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Indigenous People’s Day Interview


Here’s a brief interview from last year’s Indigenous Peoples’ Day with Jennifer Marley, a citizen of San Ildefonso Pueblo and a member of the grassroots Indigenous liberation organization The Red Nation, which helped lead a campaign in 2015 to officially recognize Indigenous Peoples’ Day in Albuquerque, New Mexico. Marley slams President Biden’s formal recognition of Indigenous Peoples’ Day as a federal holiday and discusses how Native lands are disproportionately used for resource extraction and how The Red Nation connects their local struggles to international decolonization campaigns, as well.

Quick question, February is Black History Month in the US. March is Women’s History Month. Which month is Indigenous Peoples’ History month? That’s a trick question, there is no such thing.  Last year the White House declared November National Native American Heritage Month, 2021. I think Thanksgiving got more press.

After living in what is now the US for around 10,000 years, indigenous peoples were victims of the genocides,  ethnic cleansings, and resettlements that led to the US as we know it today. There were also forced adoptions and cultural erasure, and demonization in popular culture of the 20th century. In my opinion, that’s been largely swept under the rug of American history. The bad treatment by the US government, the breaking of treaties, withholding of moneys owed, disenfranchisement, and deprivations on reservations are ongoing legacies.

What do you think of this interview, and the ideas that Ms. Marley speaks of? Had you heard of the Red New Deal? (We don’t hear much of the Green New Deal either, or FDR’s original New Deal, for that matter. Again, swept under the rug.)


  1. Kawthar

    I think this interview is important because we need to educate ourselves about other communities. Indigenous people are as important as our own community. If America or the president aren’t supporting this community there will be a time where our own community is not being supported or recognized.  Showing respect and effort to other people will bring back the same respect and effort to you. I didn’t know much about the Red Nation or been educated enough about indigenous people but I see that they are being treated unfairly and unsupported. I agree with Marley that making indigenous people’s day the same day as Columous day is ironic. When I first knew that these two things are the same day I realized how indigenous people are not getting the respect they need. I think they should have their own day or even month because they are humans that need to be respected and recognized enough. If Black history, Women, and even Pride have a month to celebrate I think indigenous, Arab, Asian and other communities should have a month as well.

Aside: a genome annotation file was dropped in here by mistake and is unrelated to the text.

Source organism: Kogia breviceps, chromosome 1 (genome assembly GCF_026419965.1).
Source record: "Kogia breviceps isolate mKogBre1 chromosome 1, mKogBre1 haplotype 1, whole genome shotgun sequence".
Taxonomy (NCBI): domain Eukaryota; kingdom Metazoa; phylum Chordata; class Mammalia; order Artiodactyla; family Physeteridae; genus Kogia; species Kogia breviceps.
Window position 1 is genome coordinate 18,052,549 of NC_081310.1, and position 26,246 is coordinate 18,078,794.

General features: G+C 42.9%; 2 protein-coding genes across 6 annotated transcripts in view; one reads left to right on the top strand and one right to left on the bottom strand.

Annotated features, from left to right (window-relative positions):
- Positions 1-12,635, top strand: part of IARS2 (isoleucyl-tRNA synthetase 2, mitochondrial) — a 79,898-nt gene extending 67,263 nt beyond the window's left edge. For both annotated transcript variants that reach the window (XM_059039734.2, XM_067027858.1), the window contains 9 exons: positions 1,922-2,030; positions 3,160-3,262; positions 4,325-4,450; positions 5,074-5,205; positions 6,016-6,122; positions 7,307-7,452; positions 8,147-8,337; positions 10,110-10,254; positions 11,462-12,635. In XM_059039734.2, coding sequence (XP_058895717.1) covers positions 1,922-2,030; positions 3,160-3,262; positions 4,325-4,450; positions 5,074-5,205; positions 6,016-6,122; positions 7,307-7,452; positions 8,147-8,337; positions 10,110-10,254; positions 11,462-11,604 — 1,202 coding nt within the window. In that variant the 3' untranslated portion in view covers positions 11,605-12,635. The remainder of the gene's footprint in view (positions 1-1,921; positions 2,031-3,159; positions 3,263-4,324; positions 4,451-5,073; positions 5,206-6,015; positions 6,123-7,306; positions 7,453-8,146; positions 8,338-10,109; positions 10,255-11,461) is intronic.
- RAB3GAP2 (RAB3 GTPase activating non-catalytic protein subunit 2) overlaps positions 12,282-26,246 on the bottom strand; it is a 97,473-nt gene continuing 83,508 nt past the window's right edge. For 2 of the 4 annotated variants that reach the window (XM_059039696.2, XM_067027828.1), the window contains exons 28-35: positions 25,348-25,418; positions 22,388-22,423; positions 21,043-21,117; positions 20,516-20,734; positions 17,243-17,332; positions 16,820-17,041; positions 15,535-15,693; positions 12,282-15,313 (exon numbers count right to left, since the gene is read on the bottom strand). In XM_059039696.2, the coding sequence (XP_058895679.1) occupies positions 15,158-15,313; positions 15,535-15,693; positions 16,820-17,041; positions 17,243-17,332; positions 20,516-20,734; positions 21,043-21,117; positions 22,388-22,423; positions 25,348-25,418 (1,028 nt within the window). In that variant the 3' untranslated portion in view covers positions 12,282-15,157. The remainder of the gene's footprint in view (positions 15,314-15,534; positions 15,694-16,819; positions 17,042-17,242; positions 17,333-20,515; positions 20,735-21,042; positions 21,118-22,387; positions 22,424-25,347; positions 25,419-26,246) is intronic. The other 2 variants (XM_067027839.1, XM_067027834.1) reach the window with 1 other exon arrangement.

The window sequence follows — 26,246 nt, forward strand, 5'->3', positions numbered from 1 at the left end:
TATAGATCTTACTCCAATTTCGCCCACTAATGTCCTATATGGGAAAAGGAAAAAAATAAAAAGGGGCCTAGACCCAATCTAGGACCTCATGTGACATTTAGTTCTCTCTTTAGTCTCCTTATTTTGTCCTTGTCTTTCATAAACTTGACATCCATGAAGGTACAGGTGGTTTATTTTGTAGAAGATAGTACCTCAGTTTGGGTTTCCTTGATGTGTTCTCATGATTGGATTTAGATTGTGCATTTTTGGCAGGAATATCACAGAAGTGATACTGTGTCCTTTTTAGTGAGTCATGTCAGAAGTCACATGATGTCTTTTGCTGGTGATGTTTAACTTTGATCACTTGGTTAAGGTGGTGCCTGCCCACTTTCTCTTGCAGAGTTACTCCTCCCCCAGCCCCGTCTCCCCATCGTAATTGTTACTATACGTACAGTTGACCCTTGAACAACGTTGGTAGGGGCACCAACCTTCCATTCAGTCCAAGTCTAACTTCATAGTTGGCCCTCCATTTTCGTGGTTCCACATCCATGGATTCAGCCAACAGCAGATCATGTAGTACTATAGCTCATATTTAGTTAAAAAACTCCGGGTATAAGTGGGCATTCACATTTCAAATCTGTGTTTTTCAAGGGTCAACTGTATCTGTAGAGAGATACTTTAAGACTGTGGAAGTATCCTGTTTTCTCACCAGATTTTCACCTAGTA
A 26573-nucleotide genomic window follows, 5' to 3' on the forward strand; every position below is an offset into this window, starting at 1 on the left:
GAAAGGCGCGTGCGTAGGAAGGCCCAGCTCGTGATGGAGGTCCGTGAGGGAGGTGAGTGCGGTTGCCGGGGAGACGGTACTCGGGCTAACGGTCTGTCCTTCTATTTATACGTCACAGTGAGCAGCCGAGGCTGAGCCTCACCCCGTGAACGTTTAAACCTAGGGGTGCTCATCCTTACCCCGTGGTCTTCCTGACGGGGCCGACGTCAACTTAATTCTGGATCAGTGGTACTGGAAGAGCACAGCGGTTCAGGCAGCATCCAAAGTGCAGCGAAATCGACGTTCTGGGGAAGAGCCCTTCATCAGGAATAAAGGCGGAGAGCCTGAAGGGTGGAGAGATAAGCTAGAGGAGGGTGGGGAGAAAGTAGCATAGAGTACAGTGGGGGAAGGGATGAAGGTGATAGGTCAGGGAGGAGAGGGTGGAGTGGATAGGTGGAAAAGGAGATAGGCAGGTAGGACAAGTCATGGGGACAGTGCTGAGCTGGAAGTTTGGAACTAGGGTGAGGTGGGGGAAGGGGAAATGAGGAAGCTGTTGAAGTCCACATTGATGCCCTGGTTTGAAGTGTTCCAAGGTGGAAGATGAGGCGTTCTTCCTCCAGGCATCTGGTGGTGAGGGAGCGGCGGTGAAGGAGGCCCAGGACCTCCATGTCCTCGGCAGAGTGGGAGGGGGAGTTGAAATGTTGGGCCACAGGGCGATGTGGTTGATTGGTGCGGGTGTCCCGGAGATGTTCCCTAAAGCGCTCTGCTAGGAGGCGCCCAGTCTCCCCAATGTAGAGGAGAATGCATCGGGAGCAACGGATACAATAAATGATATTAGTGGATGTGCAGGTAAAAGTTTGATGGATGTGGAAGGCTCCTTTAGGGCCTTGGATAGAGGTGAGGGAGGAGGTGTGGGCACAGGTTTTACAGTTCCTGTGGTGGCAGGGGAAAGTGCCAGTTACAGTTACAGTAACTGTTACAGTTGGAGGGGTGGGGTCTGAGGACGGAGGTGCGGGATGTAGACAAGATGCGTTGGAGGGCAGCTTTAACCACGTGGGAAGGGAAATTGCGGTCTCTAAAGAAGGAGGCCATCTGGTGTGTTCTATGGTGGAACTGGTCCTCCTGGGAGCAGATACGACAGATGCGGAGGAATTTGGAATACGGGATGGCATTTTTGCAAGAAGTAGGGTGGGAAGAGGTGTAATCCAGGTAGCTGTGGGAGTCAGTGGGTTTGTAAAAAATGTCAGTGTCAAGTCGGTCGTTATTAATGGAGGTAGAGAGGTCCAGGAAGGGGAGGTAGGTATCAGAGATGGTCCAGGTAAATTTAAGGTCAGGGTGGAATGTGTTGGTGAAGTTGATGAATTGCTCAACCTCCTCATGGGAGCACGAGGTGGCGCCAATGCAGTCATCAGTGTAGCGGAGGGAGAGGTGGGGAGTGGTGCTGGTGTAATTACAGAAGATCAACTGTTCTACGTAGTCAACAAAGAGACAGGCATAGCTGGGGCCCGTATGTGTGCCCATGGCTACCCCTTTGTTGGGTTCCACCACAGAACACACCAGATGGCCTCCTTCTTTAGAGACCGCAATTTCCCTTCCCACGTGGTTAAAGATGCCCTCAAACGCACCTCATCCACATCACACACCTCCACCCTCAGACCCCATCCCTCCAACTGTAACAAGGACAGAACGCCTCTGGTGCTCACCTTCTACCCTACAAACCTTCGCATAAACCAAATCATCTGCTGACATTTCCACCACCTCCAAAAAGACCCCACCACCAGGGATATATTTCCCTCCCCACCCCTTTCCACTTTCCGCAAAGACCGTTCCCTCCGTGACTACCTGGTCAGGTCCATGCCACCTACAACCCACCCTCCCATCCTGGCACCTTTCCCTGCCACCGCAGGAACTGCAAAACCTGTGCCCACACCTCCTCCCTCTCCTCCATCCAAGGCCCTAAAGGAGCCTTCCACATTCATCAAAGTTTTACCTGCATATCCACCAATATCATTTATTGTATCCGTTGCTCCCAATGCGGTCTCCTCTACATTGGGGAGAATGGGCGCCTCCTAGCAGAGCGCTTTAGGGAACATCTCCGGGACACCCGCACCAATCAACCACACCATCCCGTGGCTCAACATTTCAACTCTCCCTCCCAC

2. Josue Giron

    The interview is educational and shows why Indigenous people are as important, and why they deserve a day of their own. The interview brings to life the importance of recognizing indigenous people day, recognizing a community that is almost not relevant in this country. The interview also talks about the Red Nation, something I am completely unaware of. I don’t think I ever heard about this, but I had an Idea of what is could of be, and that is a group of people in charge of natives protecting their land, or at least something along those lines.

  3. Shivam Patel

    I think that the interview helps give a community not usually talked about and acts as a platform for them to be able to spread their message without it being altered for a specific audience. I didn’t even know what land back was as topics regarding indigenous people aren’t brought to the forefront in the media. It’s an interesting idea putting land back into the hands of the people who originally lived on that land. Those lands would be cherished and cared for because in America we have too much land to the point we take it for granted, 41% of the land in the US is used to raise livestock which is really not efficient. 

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